The securities began going bad after the financial crisis, resulting in $7 billion in losses and prompting regulators to seize WesCorp in March 2009. At that time, the institution’s assets had dwindled to $23 billion.
Regulators filed lawsuits to recover damages from a number of WesCorp’s former officers and directors. Most of the suits have been dismissed or settled, but actions are still pending against the former chief executive and chief financial officers.
The NCUA, which has operated WesCorp since the failure, floated a plan last year that would have allowed retail credit unions to help capitalize a replacement corporate institution, United Resources Federal Credit Union. But there was only tepid support for the plan, so the NCUA instead put out bids for the institution’s remaining assets, which were acquired by Catalyst in December.
Glatt noted that the heavy losses of WesCorp and its failure have shaken many credit unions’ confidence in the corporate system.
“(That) led a number of credit unions to expand their consideration of alternatives,” he said.
Some institutions have begun looking to other entities for services that were once provided by corporate credit unions. Some have turned to the Federal Home Loan Bank and Federal Reserve for liquidity.
WesCorp had about 1,100 members at the time of the failure. With many of those retail credit unions migrating either to other corporates or away from the corporate system entirely, there were just 326 members left as of this month.
That is contributing to an industry shakeout, Glatt said. With several corporate credit unions either being shut down or merging with competitors, the total number has shrunk over the past three years from more than two dozen across the country to 19. Some experts have speculated that the number could continue to shrink to as few as four or five.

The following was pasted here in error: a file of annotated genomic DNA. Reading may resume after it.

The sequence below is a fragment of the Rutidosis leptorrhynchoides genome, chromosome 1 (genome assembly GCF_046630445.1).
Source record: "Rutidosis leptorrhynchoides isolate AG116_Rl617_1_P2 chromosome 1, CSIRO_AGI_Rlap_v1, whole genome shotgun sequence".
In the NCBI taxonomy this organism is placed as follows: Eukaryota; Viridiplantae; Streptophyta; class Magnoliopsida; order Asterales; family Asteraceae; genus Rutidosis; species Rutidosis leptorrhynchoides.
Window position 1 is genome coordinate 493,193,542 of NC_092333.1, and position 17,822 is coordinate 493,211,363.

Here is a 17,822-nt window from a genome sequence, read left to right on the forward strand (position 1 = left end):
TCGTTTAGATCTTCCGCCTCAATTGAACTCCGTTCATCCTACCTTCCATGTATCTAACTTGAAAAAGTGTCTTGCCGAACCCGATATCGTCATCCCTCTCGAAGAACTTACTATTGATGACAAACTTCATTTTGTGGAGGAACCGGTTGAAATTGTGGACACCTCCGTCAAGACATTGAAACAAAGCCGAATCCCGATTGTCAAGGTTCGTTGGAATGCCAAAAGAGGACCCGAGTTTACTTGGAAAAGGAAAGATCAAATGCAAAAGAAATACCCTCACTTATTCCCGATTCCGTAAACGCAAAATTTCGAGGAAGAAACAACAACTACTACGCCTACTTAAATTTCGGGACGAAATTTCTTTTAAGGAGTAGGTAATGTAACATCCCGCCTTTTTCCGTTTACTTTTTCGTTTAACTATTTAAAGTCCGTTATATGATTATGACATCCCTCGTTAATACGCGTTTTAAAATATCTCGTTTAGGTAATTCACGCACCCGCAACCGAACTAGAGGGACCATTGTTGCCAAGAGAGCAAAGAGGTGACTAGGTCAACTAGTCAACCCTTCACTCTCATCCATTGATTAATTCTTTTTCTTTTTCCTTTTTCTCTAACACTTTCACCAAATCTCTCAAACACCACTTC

“I’m not sure that we will get that low, but I am certain we will see additional consolidation,” Glatt said.
For those that remain, the regulatory requirements have changed.
Since WesCorp’s failure, the NCUA has limited investment options and raised capital requirements for corporate credit unions. To prevent liquidity problems, corporates must now hold a so-called Tier 1 capital ratio of 4 percent, twice the level previously required.
Despite the restrictions on the corporate system, retail credit unions may not see much change as a result of the transition to Catalyst.
Roger Ballard, chief executive of NuVision Federal Credit Union in Huntington Beach, said his institution, one of the 326 recently transferred to Catalyst, has had no major issues with the switchover and said regulators “really handled the transition quite well.”
Though Catalyst is headquartered much farther away than WesCorp, Ballard noted that the Texas institution is maintaining a team of about a dozen professionals in Southern California to assist members.
NuVision was a longtime member of WesCorp, using the institution primarily for back-office functions such as check-clearing. NuVision limited its investment activities at WesCorp, but still lost about $5 million.
Since then, Ballard said he looked into other service providers, including the Federal Reserve, but opted to stick with the corporate system.
“I know some credit unions that made the decision to shift to a different provider,” he said. “But when we did the analysis, we really felt comfortable staying with Catalyst.”
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